Let $k$ be a complete, non-archimedean field, and $X$ a Berkovich space over $k$ (as nice as you like, for arguments sake let's say strictly $k$-analytic, good, and geometrically connected). As discussed in this article of de Jong, covering spaces of $X$ come in two slightly different flavours. One the one hand you can take finite etale covers $Y\rightarrow X$ as you would for schemes, on the other hand you can take a covering space $Y\rightarrow |X|$ of the underlying topological space of $X$, and, roughly speaking, use the Berkovich space structure of $X$ to put one on $Y$. Following de Jong, let us call the first of these 'algebraic' and the second 'topological'. A general covering space is then some kind of mixture of the two.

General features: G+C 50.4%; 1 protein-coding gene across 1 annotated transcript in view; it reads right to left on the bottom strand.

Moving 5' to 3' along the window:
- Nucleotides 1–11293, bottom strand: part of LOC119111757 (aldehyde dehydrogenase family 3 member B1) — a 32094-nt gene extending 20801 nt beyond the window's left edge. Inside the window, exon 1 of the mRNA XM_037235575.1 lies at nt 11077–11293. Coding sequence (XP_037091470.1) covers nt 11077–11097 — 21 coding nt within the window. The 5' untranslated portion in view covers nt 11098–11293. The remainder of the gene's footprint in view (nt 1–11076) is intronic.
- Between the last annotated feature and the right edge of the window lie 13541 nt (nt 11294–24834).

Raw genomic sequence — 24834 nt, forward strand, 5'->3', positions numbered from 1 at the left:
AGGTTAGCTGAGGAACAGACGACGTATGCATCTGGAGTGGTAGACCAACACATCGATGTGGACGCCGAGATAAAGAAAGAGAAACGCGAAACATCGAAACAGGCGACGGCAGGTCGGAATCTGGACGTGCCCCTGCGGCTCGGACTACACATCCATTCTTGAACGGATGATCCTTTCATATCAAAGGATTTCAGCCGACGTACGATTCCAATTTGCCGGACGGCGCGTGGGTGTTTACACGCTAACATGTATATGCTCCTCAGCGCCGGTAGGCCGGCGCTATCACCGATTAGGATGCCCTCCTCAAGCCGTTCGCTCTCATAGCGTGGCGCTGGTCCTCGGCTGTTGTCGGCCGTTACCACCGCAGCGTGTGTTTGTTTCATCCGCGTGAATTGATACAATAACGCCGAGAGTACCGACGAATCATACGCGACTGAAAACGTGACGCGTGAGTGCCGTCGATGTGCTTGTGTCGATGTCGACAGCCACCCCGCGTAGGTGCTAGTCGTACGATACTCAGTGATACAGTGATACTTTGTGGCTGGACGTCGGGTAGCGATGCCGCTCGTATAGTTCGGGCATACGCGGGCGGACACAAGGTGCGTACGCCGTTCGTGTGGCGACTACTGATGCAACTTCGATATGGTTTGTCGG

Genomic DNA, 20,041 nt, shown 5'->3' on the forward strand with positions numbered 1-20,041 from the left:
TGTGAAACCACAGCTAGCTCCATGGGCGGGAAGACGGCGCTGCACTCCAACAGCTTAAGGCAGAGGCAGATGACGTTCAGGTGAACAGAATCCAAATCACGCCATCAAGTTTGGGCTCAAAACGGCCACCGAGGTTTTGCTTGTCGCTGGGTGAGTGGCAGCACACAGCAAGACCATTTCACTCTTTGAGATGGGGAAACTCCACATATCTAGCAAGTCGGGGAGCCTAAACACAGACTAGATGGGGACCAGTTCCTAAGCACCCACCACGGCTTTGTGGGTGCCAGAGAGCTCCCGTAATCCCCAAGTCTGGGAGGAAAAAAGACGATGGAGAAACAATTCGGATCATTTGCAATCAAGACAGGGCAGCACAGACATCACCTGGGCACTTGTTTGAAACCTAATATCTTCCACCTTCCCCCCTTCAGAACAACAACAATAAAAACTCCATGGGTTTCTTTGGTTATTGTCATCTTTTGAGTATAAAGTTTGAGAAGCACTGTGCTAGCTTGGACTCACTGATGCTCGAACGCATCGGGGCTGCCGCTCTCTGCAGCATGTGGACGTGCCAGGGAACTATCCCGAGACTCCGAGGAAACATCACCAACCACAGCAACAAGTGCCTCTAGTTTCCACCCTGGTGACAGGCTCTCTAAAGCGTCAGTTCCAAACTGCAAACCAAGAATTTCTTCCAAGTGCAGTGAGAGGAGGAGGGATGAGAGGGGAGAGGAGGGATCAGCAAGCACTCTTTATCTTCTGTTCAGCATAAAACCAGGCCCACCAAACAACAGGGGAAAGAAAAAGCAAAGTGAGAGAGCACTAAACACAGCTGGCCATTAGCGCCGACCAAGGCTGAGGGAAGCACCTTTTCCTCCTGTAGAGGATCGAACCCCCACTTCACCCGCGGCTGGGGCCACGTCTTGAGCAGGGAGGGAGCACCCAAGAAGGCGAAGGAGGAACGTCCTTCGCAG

If $k$ is not separably closed, then one way of producing algebraic covering spaces is via finite separable extensions of $k$: if $L/k$ is such an extension then $X_L \rightarrow X$ is a finite etale map of Berkovich spaces, where $X_L$ denotes the base change of $X$ to $L$. My question is then the following:

**Question**: Is it possible that $X_L \rightarrow X$ is a **topological** covering space, for some non-trivial extension $L/k$?

It's not to hard to see this can't be the case if $X$ has a $k$-rational point (since the fibre of $X_L\rightarrow X$ over this point will have cardinality 1), but I'm particularly interested in the case when we might have $X(k)=\emptyset$. Concretely, I'm interested in the case when $X$ is (the analyitification of) a smooth projective conic over $k$, without a rational point, and $L/k$ is a quadratic extension over which $X$ does admit a rational point.